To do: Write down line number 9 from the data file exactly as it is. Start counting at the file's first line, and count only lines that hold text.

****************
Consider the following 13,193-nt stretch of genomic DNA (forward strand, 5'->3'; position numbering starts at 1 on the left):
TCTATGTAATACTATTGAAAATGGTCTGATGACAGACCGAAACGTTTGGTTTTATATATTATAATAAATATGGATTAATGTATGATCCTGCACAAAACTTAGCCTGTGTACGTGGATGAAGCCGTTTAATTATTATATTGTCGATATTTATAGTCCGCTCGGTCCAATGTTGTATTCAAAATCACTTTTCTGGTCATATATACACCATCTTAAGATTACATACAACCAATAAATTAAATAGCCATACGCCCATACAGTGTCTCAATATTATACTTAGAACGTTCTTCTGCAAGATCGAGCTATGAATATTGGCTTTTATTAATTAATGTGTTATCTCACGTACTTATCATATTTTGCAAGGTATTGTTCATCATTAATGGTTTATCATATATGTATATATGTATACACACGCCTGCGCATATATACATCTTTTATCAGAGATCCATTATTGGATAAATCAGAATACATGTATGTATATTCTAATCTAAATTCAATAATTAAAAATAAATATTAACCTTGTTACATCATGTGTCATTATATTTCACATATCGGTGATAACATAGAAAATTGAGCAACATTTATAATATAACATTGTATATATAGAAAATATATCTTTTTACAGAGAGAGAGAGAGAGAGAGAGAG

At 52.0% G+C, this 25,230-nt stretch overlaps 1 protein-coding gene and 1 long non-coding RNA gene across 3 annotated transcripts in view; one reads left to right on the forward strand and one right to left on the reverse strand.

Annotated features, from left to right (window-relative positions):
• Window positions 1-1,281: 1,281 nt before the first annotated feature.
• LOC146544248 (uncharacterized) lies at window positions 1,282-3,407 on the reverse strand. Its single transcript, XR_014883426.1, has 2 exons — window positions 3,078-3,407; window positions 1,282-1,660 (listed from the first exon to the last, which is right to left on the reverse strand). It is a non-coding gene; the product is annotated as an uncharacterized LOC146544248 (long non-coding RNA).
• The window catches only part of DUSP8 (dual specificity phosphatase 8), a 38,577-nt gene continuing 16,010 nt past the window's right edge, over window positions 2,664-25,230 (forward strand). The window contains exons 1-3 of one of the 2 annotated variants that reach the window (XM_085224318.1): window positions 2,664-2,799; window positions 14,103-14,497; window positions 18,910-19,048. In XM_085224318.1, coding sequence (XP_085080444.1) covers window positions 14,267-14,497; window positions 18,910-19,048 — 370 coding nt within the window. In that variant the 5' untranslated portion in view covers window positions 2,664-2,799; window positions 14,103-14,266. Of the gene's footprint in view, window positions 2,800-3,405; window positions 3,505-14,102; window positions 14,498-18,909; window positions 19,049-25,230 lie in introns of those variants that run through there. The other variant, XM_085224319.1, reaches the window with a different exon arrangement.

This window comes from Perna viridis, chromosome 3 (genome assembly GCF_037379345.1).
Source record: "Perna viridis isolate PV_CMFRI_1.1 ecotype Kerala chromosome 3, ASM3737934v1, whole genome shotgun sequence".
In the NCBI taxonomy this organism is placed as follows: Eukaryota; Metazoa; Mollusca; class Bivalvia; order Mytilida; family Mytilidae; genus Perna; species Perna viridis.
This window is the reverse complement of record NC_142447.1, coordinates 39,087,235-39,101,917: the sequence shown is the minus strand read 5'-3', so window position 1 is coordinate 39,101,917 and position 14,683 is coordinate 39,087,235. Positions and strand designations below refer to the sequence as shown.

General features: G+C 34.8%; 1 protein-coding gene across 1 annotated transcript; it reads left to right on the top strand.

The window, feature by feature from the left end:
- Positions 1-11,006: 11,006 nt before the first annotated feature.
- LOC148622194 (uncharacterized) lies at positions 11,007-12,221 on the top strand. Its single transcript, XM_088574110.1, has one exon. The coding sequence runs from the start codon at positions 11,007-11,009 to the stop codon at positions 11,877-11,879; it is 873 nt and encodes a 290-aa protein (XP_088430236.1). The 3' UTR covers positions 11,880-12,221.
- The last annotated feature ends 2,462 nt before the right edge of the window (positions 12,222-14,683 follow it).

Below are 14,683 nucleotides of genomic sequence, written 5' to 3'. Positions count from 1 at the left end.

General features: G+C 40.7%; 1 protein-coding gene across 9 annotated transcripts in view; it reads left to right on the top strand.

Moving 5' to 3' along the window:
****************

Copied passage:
Source record: "Perna viridis isolate PV_CMFRI_1.1 ecotype Kerala chromosome 3, ASM3737934v1, whole genome shotgun sequence".